Nowadays, there is an increased emphasis on the need to use electric vehicles. This is due to the need to reduce air pollution and move towards a future that is reliant on cleaner energy.
You can get some idea of the increase in electric vehicles by the fact that in 2018, electric car deployment worldwide totaled more than 5 million. This was an increase of 63% from the previous year. At face value, it seems that the use of electric vehicles will reduce the amount of fossil fuels we need to meet our energy demands.
However, this sustainable coin has another side, because about 40% of the coal we extract from the ground is then used in electricity production, which makes the situation much more complex.
The Rise of ‘Electric’
With the steady increase in global warming, climate change is becoming a hot topic around the globe. The environment had never been threatened in the pre-industrial era in the same way it is now. The increasing emission of greenhouse gases like carbon dioxide, methane and nitrous oxide are leading to a dangerous increase in global warming. More than 40% of carbon dioxide emissions are from coal-related emissions.
To drastically reduce the levels of these gases, the most significant step is to reduce the use of coal and its derivatives.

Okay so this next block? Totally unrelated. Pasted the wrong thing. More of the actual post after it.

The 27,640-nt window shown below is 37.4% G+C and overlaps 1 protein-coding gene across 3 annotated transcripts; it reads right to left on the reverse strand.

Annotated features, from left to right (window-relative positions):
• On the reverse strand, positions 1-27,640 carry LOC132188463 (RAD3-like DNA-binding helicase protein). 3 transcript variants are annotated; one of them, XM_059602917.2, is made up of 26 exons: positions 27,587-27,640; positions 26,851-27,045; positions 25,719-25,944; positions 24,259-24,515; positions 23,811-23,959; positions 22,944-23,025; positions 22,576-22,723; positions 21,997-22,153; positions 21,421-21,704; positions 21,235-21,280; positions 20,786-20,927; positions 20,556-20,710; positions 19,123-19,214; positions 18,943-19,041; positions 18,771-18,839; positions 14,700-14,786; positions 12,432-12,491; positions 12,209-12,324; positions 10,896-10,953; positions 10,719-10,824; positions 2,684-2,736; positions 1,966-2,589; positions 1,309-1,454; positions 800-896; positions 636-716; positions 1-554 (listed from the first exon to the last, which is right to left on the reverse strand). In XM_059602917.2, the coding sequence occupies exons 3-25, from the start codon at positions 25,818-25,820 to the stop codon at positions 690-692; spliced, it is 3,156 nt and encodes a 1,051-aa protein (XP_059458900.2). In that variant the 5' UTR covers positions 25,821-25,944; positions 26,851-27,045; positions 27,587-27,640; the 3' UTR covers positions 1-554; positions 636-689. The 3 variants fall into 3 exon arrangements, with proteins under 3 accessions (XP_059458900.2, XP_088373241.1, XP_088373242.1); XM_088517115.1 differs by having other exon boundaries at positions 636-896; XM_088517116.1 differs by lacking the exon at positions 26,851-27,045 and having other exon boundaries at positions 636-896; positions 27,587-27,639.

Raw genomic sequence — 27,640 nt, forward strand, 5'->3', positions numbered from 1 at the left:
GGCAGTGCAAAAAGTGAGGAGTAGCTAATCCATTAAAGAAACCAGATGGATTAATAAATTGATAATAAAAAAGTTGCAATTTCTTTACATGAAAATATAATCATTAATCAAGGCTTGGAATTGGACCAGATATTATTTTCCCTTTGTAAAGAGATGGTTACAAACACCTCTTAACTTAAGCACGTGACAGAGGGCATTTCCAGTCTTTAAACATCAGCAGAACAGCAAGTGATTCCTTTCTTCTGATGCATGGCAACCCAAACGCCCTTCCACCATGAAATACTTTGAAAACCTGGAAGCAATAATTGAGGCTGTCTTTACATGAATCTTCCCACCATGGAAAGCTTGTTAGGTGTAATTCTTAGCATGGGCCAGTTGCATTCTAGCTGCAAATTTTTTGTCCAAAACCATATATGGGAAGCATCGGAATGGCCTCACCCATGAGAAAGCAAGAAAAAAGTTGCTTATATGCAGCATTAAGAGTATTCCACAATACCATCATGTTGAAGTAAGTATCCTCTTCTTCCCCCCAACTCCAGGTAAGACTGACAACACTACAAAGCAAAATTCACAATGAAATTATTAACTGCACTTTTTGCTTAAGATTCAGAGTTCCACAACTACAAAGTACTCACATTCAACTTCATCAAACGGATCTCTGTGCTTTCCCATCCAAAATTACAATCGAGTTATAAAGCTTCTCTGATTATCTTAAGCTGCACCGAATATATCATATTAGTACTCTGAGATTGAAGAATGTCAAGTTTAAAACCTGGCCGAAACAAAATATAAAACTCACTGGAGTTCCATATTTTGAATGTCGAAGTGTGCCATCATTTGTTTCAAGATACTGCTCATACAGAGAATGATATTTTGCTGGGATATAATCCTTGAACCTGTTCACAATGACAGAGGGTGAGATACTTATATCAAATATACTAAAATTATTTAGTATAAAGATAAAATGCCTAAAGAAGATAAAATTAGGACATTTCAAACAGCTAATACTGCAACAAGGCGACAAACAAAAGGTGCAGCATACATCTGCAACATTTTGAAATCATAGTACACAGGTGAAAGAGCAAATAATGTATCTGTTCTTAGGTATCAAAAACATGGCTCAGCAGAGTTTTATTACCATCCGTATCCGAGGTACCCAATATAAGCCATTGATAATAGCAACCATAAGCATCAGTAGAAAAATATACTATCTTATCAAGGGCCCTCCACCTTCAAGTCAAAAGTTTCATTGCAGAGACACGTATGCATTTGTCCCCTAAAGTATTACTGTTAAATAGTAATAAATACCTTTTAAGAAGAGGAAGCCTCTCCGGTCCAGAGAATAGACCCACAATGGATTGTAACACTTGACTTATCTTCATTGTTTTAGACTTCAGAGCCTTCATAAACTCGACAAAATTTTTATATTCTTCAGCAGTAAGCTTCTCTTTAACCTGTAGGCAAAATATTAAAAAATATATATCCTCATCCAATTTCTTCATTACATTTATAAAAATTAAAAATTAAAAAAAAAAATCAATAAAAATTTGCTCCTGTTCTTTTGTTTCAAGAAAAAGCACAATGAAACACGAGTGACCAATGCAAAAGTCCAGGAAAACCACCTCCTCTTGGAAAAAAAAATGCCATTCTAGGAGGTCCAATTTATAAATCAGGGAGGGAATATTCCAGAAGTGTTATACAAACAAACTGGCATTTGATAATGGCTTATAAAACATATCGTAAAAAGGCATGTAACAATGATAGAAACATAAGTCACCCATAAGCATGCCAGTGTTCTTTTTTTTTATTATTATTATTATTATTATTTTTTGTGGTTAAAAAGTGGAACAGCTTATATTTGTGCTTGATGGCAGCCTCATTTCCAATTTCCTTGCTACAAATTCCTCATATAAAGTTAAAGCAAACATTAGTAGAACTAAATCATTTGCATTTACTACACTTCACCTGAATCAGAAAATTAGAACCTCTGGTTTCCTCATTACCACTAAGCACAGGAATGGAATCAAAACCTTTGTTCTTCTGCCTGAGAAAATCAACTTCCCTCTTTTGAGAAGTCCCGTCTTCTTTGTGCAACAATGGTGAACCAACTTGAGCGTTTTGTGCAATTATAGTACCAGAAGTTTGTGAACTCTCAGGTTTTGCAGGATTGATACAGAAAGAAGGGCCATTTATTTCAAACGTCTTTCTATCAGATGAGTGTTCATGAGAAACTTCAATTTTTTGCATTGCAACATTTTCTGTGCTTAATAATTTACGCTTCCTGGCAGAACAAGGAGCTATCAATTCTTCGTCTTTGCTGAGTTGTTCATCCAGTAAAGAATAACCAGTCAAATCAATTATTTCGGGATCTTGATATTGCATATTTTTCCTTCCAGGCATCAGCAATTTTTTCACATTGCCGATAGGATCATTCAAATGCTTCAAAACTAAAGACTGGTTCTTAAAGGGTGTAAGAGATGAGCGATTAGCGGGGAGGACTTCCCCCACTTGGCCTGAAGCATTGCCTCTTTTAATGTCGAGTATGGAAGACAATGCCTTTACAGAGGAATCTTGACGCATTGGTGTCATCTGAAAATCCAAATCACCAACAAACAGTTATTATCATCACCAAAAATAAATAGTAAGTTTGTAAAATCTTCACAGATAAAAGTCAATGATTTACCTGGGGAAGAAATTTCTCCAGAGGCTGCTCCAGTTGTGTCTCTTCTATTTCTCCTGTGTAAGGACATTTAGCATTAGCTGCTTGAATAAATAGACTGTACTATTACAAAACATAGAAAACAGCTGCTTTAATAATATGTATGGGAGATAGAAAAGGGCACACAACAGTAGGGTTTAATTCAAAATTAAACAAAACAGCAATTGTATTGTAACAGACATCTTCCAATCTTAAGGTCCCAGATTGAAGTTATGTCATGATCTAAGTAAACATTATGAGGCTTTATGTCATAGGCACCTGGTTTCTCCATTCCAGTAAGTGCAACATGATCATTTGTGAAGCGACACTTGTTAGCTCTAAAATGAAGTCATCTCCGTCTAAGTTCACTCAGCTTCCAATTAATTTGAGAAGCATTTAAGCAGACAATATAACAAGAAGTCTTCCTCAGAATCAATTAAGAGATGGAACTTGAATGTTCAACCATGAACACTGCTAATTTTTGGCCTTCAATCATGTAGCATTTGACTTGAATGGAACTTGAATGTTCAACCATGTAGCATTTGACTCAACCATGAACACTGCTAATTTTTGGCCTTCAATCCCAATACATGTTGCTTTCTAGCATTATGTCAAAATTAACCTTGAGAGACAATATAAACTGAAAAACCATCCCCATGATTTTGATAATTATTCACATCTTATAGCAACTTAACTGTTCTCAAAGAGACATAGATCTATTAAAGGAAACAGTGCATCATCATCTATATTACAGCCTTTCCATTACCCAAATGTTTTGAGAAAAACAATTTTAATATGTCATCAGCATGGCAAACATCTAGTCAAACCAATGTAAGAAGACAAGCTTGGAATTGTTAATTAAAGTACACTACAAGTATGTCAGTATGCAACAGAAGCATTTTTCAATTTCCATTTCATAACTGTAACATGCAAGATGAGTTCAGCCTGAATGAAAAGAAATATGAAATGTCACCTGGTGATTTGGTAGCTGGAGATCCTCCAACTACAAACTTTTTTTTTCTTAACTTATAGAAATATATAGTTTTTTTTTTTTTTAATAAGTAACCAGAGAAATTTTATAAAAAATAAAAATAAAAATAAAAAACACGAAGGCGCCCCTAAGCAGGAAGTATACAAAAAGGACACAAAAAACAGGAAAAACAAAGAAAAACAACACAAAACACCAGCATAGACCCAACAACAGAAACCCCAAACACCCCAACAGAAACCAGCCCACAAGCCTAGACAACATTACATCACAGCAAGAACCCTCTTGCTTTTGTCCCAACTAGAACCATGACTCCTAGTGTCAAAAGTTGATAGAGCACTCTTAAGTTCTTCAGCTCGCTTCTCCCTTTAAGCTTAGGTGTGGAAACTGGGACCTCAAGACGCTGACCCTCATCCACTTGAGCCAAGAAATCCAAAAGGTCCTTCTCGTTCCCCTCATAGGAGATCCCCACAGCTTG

The world’s energy demand is increasing annually, along with its population and its improved standards of living. Thus, a reduction in energy consumption is not a viable solution, but there is a greater need to find alternative sources of energy that must also be renewable.
Electrical energy is the most viable form of green energy, due to reasons like:
- At the point of use, electricity is practically non-polluting (regardless of its source).
- Its use produces no byproducts, which makes its use convenient.
- The transmission cost is relatively low, which is why thermal power plants are located near coalfields. Coal and other similar fuels are bulky and expensive to transport.
- Electricity in itself is weightless, which facilitates its application.
- Conventional fuels have associated problems, such as minimum ignition temperature requirements, irregular heating, etc. This is not the case for electricity.
- Most important is the inherent nature of electricity, which consists of moving electrons. Hence, electromagnetic principles apply to it. Modern-day equipment like LED lights, telecommunication devices, transistors, etc. are all reliant on electrical energy for their operation.
Thus, electrical energy has huge potential and its features overwhelmingly promote the use of electric vehicles. Stats reveal a growing demand for electric vehicles across the globe. Most prominent among all consumers are (global EV percentage share in 2018) China (45%), the United States (22%), and Europe (24%) However, since a large percentage of electricity is produced from thermal power plants that rely on coal, this leads us to a dilemma.